A worrying lack of risk management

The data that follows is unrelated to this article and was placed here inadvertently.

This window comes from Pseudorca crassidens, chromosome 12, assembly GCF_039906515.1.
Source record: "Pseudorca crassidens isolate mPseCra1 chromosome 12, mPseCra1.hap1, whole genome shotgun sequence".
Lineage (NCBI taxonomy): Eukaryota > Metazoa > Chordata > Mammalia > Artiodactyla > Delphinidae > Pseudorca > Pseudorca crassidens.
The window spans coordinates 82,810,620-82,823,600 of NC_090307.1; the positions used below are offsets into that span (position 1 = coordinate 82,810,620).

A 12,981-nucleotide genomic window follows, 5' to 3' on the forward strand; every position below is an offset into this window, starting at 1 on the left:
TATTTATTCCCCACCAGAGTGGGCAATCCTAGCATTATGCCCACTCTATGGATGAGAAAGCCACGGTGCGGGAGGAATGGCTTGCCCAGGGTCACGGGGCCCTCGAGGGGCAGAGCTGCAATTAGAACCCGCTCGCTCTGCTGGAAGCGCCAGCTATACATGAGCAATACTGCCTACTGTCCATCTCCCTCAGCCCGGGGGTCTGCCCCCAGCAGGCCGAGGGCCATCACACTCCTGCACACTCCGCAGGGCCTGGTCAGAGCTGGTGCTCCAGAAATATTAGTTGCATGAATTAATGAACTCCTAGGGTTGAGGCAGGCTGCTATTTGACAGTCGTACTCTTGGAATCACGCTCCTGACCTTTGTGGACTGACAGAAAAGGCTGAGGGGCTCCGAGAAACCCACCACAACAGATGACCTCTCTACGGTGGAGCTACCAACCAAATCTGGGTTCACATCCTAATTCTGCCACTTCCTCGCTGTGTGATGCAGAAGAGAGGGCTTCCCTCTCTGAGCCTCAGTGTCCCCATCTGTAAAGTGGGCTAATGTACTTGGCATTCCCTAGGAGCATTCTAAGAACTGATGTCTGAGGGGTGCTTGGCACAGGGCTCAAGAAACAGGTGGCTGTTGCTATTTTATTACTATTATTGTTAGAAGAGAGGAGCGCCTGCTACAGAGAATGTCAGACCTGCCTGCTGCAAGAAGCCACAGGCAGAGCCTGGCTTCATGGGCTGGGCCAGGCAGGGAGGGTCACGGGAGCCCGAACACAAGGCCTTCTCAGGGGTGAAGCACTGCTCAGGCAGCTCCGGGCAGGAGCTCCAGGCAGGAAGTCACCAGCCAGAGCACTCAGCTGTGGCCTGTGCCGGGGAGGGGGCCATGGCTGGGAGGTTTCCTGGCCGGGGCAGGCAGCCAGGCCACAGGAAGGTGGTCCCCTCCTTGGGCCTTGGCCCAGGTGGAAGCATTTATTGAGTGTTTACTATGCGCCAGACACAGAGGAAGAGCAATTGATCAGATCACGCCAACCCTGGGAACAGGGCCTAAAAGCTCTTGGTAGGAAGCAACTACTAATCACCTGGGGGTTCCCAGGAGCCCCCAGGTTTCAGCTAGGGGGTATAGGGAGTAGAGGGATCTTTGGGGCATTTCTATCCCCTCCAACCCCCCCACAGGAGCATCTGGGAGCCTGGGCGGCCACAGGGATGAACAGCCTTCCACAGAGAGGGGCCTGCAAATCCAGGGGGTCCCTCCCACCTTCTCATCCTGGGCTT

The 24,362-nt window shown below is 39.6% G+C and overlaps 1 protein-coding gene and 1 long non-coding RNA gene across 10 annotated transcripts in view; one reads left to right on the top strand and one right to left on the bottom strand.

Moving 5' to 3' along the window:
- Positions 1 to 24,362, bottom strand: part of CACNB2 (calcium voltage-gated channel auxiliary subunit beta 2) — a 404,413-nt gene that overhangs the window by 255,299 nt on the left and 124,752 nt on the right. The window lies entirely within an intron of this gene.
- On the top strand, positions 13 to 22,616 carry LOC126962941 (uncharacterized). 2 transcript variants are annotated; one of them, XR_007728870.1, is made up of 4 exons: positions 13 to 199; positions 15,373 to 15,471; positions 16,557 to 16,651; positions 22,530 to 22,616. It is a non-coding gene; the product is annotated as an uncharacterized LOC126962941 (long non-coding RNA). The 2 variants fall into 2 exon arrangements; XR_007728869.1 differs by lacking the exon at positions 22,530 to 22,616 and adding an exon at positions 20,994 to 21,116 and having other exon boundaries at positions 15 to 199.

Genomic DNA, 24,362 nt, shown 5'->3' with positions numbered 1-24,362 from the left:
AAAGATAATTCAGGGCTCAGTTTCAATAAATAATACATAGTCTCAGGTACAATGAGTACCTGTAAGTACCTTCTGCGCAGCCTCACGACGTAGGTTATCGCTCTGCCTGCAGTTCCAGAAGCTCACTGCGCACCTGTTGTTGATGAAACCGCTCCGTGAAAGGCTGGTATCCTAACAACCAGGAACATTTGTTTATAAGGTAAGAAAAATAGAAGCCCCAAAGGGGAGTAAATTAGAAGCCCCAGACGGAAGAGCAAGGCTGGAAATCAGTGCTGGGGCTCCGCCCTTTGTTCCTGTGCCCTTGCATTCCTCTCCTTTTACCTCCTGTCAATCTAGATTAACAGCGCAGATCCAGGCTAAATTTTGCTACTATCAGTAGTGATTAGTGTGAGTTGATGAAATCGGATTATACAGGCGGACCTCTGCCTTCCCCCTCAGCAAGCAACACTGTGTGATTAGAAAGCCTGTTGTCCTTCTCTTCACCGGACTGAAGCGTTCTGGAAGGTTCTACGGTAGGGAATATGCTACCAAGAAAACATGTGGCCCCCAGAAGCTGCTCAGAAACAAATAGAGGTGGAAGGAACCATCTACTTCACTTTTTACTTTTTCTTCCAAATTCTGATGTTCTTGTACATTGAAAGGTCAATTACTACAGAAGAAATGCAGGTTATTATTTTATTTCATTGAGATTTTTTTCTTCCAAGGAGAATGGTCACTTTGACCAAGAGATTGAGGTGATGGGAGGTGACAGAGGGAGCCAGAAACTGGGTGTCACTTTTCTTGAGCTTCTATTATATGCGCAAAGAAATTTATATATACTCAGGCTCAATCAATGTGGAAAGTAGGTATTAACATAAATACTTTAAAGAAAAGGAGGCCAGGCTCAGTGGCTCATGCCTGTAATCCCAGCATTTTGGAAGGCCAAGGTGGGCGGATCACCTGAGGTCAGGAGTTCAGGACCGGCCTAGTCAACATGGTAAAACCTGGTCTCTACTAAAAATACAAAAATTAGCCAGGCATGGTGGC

The scandal of Ireland’s Allied Irish Bank, coming in quick succession after that of Enron, has given rise to serious concerns that are perhaps being aired for the first time and in the context of a broader debate. This debate mainly centers on the credibility of independent auditors, internal auditing mechanisms of firms, and supposedly authoritative economic analysts that influence the share prices of giant enterprises. Such issues, which have moved to the forefront of debate in the international press, are still regarded in Greece as rather formidable and yet curious phenomena. Even so, they are insufficient wake-up calls to managers, auditing mechanisms and overseeing authorities involved in the complex modern financial system. In Greece, the recent scandal in ETBA Finance, the subsidiary of ETBA Bank, is a blatant example of the inadequacy of auditing mechanisms, which caused the loss of more than 30 million euros. It is generally recognized that Greek banks lack a modern risk management system, even though such a system would remain ineffective without experienced managerial staff. The relationship between the two is internationally recognized as so close that it is now proposed that a bank’s risk management system is linked to its credit rating as well as its capital sufficiency, as a high rating would indicate higher returns on capital and greater gains for shareholders. Further consideration is being given to the possibility of linking bonuses for management, not only with the profits of banks but also with the risk assumed to achieve them. Kathimerini posed the question to senior staff of auditing firms: «To what extent do the audits conducted meet actual requirements, and can the reports of such audits be considered adequate for the shareholders of a Greek bank?» «The situation is not ideal,» says one analyst who asked not to be named. «Basically, you cannot speak of full audits, as these are usually conducted on a sample basis. This is always of concern to us. Particularly after the scandals of Enron and of Allied Irish Bank, but also of Barings some years back, it is necessary to change the nucleus of the model used. Audits and procedures have to become more independent, internal bank audits to be strengthened, and we have to adopt management systems providing for a clear separation of the responsibilities and tasks of executives.» He adds that it is also necessary to introduce internal auditing bodies which should be presided over by independent, non-executive members of the bank’s board of directors, with strong personalities, deep knowledge of economic realities and who remain insulated from the influence of executive directors. «Auditors,» he continues, «must refer to this special body and have no other contact with management other than that required for obtaining the data required for the audit.» He insists that the role of management is predominant. Systems are insufficient, he says, without the people who can interpret data correctly, who will draw the appropriate conclusions and formulate the right strategy. Nevertheless, he recognizes that the Greek banking sector has certain important peculiarities which make monitoring difficult. «It is a market with a large growth potential, which means increases in the number of clients, loan portfolios, products and assets. The risk management system must be capable of evolving in order to monitor and cover the new requirements arising in a growing market. When you have high growth rates, you must audit and evaluate the risks arising from it.» Another senior analyst of a multinational auditing firm holds the view that balance sheets are not true. «This is not because firms deliberately seek this, but because they have specific methods of measuring and comparing data,» he says, adding that «there are serious distortions in the market.» A rather extreme but frequent occurrence is the lack of provisions for the clear separation of profit sources. «For instance, a firm’s management earned bonuses when it showed strong profit growth, but no one bothered to examine whether this was the result of capital gains from stock market operations as opposed to productive activities.» But ultimately, how are the interests of shareholders and the viability and healthy operation of a firm safeguarded? For one thing, auditors say, data is not the basic and main object of an audit. First of all, they look for really unusual indications, for instance excessively high profits in relation to other enterprises in their peer group; this may be a sign of concern. They also look into measures which management may have adopted for dealing with problems, decisions on crucial points, and the basic financial data on the basis of which a firm’s balance sheet may be held to depict a healthy financial situation. It is worth noting, nevertheless, that the two analysts seem to agree that the majority of Greek balance sheets provide a distorted picture of the real situation by not allowing comparisons with similar foreign enterprises. Finally, they draw attention to the responsibilities of analysts, who continue to be exempt from criticism and who frequently mislead the investing public into making risky choices. The latest such blatant example, says one of them, was the analysis of a large investment bank, on the eve of the Enron scandal, which painted a glowing picture of the corporation. «This excessive optimism alone,» he notes, «was a source of serious concern.»

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